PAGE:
Kurdish groups blamed for sabotage, as fire is controlled on pipeline carrying about quarter of Iraq’s oil exports.

An explosion and subsequent fire have shut down a pipeline that carries about a quarter of Iraq’s oil exports, an official has said.

The blast, which occured late on Friday, hit a section of a pipeline that takes oil from the northern Iraqi city of Kirkuk to Turkey’s Mediterranean port city of Ceyhan, said an energy ministry official. No one was hurt in the explosion.

A second pipeline that runs parallel was not damaged, but was also briefly shut down as a precaution, the official said.

The two lines carry about 25m tonnes of crude oil a year.

Firefighters put out the blaze by Saturday afternoon, the official said, adding that repairs to the pipeline were about to begin. It was not clear when oil flows to Ceyhan would resume.

The official, who spoke on condition of anonymity because of government rules, said the cause of the blast was under investigation but was most likely the result of sabotage.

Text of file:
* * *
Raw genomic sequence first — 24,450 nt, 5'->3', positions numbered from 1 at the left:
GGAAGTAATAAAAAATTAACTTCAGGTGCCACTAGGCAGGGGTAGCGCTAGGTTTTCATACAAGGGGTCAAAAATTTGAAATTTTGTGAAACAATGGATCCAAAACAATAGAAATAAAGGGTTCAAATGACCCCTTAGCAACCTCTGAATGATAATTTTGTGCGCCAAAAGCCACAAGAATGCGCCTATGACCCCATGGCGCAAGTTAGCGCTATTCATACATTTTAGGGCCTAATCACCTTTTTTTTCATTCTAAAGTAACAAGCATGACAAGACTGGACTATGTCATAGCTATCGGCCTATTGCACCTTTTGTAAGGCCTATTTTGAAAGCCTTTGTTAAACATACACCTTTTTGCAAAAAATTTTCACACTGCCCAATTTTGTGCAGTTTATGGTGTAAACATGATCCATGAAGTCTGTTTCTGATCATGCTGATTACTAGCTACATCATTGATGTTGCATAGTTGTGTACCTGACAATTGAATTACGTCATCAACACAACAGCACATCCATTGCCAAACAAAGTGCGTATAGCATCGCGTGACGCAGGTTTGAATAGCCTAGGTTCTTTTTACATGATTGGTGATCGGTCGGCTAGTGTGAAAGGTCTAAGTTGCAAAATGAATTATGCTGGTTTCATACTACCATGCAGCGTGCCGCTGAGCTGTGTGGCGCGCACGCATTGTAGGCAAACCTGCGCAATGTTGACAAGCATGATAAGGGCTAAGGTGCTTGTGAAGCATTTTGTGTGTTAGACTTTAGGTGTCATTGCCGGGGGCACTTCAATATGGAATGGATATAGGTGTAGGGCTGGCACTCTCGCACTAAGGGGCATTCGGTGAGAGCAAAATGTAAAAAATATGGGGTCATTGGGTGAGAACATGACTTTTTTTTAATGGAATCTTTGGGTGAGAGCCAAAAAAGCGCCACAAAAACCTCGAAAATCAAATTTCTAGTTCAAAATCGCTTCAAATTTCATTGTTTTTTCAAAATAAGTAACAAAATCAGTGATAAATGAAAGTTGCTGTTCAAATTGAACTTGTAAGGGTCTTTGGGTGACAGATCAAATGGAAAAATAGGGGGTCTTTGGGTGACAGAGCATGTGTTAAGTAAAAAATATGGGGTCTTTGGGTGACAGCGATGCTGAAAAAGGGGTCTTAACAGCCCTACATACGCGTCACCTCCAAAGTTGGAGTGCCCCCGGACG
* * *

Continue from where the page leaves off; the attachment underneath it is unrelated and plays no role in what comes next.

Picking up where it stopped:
The fire broke out at 11pm local time (21:00 GMT) on Friday near the town of Midyat in Mardin province, near the Syrian border.

Officials blamed the attack on the Kurdistan Workers Party (PKK), a Kurdish separatist group that has claimed
responsibility for past attacks on the 960-km (600-mile) pipeline.

Firat News, a website with ties to the PKK, also said the outlawed group was behind the attack.

Kurdish rebels, fighting for autonomy in southeastern Turkey, have bombed the pipeline before, cutting oil flows from Iraq for days.

Turkish authorities blamed the blast on the Kurdistan Workers Party, a separatist group that has claimed responsibility for past attacks on the 960km pipeline.